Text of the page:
Established in the 1976 amendments to the National Historic Preservation Act (the Act), the Historic Preservation Fund (HPF) is the source of preservation grants and financial assistance to states, Tribes, local governments, and non-profits. The Act allows states and Tribes to participate in the National Historic Preservation Program by appointing a State or Tribal Historic Preservation Officer (SHPO/THPO) to perform, or have performed, survey, document, and record historic properties and guide preservation activities at the State and Tribal levels. The HPF provides the money necessary for states and Tribes to implement these activities. The funds are administered by the National Park Service (NPS)
Funding for the HPF does not come from taxpayer dollars, but rather from offshore oil and gas lease revenues. The idea is that the use of one non-renewable resource is somewhat counter-balanced by the benefits of preserving other irreplaceable resources. The HPF is authorized at $150 million annually, which means that each year $150 million is deposited into the HPF from the sale of off shore oil and gas leases. Congress then appropriates money from the Fund to allow SHPOs and THPOs to carry out the mandates of the Act.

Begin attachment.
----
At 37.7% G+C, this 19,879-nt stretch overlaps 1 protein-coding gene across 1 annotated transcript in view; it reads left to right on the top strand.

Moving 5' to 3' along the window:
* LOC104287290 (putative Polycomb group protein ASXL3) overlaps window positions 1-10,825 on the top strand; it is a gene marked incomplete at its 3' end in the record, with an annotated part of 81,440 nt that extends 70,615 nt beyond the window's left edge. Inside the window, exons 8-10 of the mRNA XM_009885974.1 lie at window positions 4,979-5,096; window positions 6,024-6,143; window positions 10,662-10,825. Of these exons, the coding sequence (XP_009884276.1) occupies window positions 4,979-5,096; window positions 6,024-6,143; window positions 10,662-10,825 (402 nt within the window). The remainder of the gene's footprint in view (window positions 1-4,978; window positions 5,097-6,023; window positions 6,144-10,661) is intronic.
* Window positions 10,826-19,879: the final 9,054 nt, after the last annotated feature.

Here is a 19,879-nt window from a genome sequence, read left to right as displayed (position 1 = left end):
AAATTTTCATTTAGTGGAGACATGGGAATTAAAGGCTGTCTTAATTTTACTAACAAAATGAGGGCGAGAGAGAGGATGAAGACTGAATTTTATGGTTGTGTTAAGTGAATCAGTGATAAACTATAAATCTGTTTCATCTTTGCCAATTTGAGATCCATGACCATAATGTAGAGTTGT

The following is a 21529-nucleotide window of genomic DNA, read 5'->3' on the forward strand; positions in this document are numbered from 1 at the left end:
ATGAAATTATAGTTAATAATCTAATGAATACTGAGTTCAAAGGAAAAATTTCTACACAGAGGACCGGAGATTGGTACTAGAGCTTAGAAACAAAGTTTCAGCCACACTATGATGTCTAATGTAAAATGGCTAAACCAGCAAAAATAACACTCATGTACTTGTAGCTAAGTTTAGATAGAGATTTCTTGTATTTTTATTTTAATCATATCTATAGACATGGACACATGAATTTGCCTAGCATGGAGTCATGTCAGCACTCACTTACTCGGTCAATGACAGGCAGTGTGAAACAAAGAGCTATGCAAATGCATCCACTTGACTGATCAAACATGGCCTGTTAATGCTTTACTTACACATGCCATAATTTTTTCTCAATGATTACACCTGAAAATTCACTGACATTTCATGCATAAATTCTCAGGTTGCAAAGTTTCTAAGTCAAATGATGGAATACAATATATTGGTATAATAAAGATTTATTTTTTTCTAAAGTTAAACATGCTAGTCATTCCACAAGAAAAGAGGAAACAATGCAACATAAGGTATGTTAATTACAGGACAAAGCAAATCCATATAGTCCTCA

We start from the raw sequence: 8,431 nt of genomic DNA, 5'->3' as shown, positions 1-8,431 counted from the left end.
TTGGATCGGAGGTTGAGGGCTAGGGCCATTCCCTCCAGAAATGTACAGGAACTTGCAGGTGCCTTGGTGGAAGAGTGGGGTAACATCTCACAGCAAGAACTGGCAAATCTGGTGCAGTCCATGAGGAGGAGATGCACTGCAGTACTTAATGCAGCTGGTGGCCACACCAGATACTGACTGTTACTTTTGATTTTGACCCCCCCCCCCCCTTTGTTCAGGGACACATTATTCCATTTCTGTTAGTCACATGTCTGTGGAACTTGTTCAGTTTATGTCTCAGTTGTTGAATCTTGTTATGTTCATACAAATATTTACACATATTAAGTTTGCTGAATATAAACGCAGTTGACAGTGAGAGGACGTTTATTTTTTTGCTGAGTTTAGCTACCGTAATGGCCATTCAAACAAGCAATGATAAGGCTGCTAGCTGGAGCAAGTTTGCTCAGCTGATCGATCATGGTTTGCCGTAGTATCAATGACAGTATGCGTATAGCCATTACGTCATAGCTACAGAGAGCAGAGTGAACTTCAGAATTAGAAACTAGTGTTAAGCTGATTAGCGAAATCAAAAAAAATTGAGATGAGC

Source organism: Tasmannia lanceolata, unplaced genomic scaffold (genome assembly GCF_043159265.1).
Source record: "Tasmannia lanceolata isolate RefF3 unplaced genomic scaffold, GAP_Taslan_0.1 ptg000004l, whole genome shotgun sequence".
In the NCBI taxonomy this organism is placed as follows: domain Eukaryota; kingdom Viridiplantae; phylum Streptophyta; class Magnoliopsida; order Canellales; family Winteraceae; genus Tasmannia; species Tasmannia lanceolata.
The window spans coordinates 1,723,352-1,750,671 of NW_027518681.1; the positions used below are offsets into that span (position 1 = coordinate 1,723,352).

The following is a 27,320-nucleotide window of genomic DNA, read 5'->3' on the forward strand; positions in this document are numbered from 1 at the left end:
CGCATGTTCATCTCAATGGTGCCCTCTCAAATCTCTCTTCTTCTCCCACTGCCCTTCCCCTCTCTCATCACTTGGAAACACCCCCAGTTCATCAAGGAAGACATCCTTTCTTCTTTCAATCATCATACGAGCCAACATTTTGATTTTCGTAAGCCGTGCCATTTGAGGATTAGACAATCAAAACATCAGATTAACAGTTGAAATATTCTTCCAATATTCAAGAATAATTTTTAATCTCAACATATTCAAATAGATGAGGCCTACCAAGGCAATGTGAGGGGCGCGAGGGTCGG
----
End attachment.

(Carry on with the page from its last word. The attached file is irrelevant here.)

To be eligible for a Tribal Historic Preservation Office (THPO) HPF annual award, the Tribe must have:
an approved THPO Partnership Agreement with NPS (see Deadline for New THPOs Applying for HPF Grant Funds below) to assume the duties of the State Historic Preservation Officer,
no outstanding compliance issues under the THPO Partnership Agreement,
no other issue that would legally bar the Tribe from receiving Federal funds.
Deadline for New THPOs Applying for HPF Grant Funds
In order to be included in the upcoming Annual THPO Historic Preservation Fund (HPF) apportionment, a Tribe’s application to become a THPO must be fully-approved by the National Park Service by June 30 prior to the start the following fiscal year (October 1). The approval date is the date on the official NPS letter or announcement stating that the Director of the National Park Service has formally approved the proposal of the Tribe to assume certain State Historic Preservation Officer duties within the Tribe’s lands pursuant to 54 United States Code 301702 et seq. (commonly referred to as Section 101(d) of the National Historic Preservation Act).
The June 30 cut-off date allows NPS time to obtain the data from new tribes that is necessary for NPS to run the HPF grant apportionment calculations. It also allows new tribes time to register in all of the federal systems necessary to allow them to receive grant funds in the new fiscal year.